Before I saw The Ring, I used to think of horror movies as something about a supernatural sometimes not supernatural force that gobbles up people in bizarre series of deaths usually accompanied by blood and gore. Maybe I ought to blame it on my own selection of movies. But I realized that horror movies can have a deep and a decent story line after seeing The Ring.The Ring is an adaptation of the Japanese movie Ringu. Ringu is a well respected horror movie. Rather than call The Ring as an adaptation I would prefer calling it as an improvisation of Ringu. For I have seen both movies and in my <more>
personal opinion the producers of The Ring have made the story a bit deeper and of course with the music and special effects scarier.A particular thing worth mentioning is the work done by the child actor David Dorfman playing the role of Aidan . My personal opinion is that he has done a very good job. And Ehren Kruger, in his script for the movie has given a major role to Aidan as opposed to lesser important role given to Aidan's Japanese counterpart.Full credit to the Ring's makers for a very fine adaptation of the original Ringu. And yes, a small word of advice for those who have not seen the real Daveigh Chase playing Samara . After seeing this movie, do look up on the net for a picture of hers and make the comparison! And do try and watch Ringu as well. A very respectable movie indeed.A good story, nice scares, decent acting and smooth direction! Enjoy the movie!
Superior, Atmospheric, Twisted Little Creepfest (by Elswet)
The Ring did three things no film of late has done. It took the genre of Horror seriously without going over the top. It is derived from a superior story and translated to American film superbly, regardless of what the naysayers say. And, while it starts off typically, it ascends into a beautiful, darkling, twisted, genuinely creepy story, which holds you through to the end.Gore Verbinski's style is unmistakable. He has left this work well marked with his stylistic shots, and suspenseful progression.Actually, I found this far superior to most horrors done in the last thirty years or so. A <more>
lot has been said about Ringu, the work from which this was adapted for American cinema, and inevitable subsequent comparisons made, however, that is certainly NOT the case. That argument is moot, as this work was based on the novel, "The Ring" by Koji Suzuki, so if you want something to which an honest comparison may be made, I would suggest you read the book, and leave Ringu where it belongs. Personally, I found the American adaptation much more to my liking than Ringu.This is one twisted little creep-fest! It rates an 8.7/10 from...the Fiend :.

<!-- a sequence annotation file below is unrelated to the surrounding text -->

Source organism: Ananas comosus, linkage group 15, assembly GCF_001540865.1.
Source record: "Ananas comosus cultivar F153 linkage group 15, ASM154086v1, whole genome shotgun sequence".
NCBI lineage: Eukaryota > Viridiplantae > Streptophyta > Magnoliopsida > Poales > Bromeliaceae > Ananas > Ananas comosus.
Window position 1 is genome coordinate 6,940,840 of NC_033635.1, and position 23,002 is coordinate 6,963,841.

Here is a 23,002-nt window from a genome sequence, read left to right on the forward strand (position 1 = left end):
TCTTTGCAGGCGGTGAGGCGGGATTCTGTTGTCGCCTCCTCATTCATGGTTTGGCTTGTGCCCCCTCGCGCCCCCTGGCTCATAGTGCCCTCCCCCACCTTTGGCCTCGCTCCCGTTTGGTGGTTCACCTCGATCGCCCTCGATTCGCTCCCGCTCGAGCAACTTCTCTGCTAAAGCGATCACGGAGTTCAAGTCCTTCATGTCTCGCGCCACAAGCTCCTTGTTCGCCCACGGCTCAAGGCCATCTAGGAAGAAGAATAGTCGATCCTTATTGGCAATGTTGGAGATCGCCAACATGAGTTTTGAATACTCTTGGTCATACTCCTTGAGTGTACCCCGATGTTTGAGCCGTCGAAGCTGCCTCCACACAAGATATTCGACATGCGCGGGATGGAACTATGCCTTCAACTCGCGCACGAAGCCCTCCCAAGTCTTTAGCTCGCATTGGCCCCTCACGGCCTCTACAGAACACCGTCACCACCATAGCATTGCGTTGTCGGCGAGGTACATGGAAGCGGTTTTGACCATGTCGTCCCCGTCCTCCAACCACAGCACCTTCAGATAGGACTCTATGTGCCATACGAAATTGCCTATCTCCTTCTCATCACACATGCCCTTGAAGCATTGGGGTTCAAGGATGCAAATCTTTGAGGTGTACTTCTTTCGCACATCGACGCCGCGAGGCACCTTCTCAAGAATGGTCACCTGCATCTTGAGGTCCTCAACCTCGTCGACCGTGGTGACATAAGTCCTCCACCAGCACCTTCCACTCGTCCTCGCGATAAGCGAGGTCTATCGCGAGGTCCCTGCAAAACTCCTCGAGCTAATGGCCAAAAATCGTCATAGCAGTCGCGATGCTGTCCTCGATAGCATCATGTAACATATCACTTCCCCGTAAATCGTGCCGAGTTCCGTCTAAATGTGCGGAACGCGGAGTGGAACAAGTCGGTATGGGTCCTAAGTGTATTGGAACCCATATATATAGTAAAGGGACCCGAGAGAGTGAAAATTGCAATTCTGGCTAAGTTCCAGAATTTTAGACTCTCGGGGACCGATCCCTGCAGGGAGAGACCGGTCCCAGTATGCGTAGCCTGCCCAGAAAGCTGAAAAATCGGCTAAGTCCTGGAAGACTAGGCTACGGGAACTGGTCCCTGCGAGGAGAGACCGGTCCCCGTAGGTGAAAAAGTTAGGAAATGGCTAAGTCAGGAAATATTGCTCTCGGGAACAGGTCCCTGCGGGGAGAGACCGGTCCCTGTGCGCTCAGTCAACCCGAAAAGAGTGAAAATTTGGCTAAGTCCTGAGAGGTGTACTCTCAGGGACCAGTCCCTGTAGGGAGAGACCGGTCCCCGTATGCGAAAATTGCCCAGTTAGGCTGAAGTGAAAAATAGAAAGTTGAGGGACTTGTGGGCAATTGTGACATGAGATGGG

My husband took me to see this film and when he said it was a horror I was expecting to sit through another of his kind of horror films i.e.stupid teenagers with lots of gratuitous blood, guts and violence thrown in. I was fortunately very mistaken! I have not seen the original "Ringu", which everyone keeps harping on about, but I am glad I saw this first as it is good not to have anything to compare it to. Taken by itself, I think it is a fantastic film. It's not everyone's cup of tea and the usual horror fans may think it slow, incomprehensible or just plain unscary. <more>
However, I loved the mystery and weirdness of it.It begins a bit like your typical American nonsense with two teenage girls chatting and the conversation coming around to a videotape that is supposed to kill people that watch it. My first thought was: how "urban legend"ish and ridiculous!! However, as the film went on, it clearly had a darker, more powerful and very much more thought provoking aspect. The images on the videotape itself are so "nightmarish", in that disjointed and freaky way that real nightmares can be. They really got under my skin anyway and I actually came to believe in the power the tape had to kill. You wonder how on earth Rachel is going to escape the same fate as the others and I felt real horror and despair on her discovery that Aidan has also watched the tape.One thing that I think really robs horror films of their ultimate "horror" value is when you come to the explanation/discovery of what's behind it all at the end. I thought the film had let itself down with a typical, rationalised ending. I was very pleasantly surprised with the horrifying twist that developed and I loved the eerie "non-ending" ending - it left me really freaked out and actually believing that the whole thing might be real after all. It is wonderful, psychologically terrifying stuff and I defy anyone to watch it and forget it - I am still thinking about it and giving myself the shivers months later! I won't give any film 10/10, as this is the ultimate and I am always challenging for there to be an even better film out there this film does exist and is Ringu if everyone else's comments are anything to go by . I give it a superior "must see" 9/10.
disturbing, unsettling and downright creepy. (by monsoon_11)
I first watched this movie with a couple of friends. To be honest, I was expecting a teenage, slasher flick, I was proved wrong.The film circles around a cursed videotape that causes it's viewers to die in seven days. Investigative journalist, Rachel Keller, begins to uncover the secrets of the videotape, and must race against the clock to save herself.The movie was very unsettling and disturbing, which worked more effectively than some teens getting slashed with axes. The videotape was nightmarish and disturbing, and the images will stay with you long after the movie. The setting was <more>
gloomy and atmospheric, which enhanced the mood. Naomi Watts portrayed Rachel perfectly, her emotions are believable and haunting. So if you are looking for a horror flick to watch on Friday night, be sure to watch The Ring, just make sure to watch it at night with the lights off.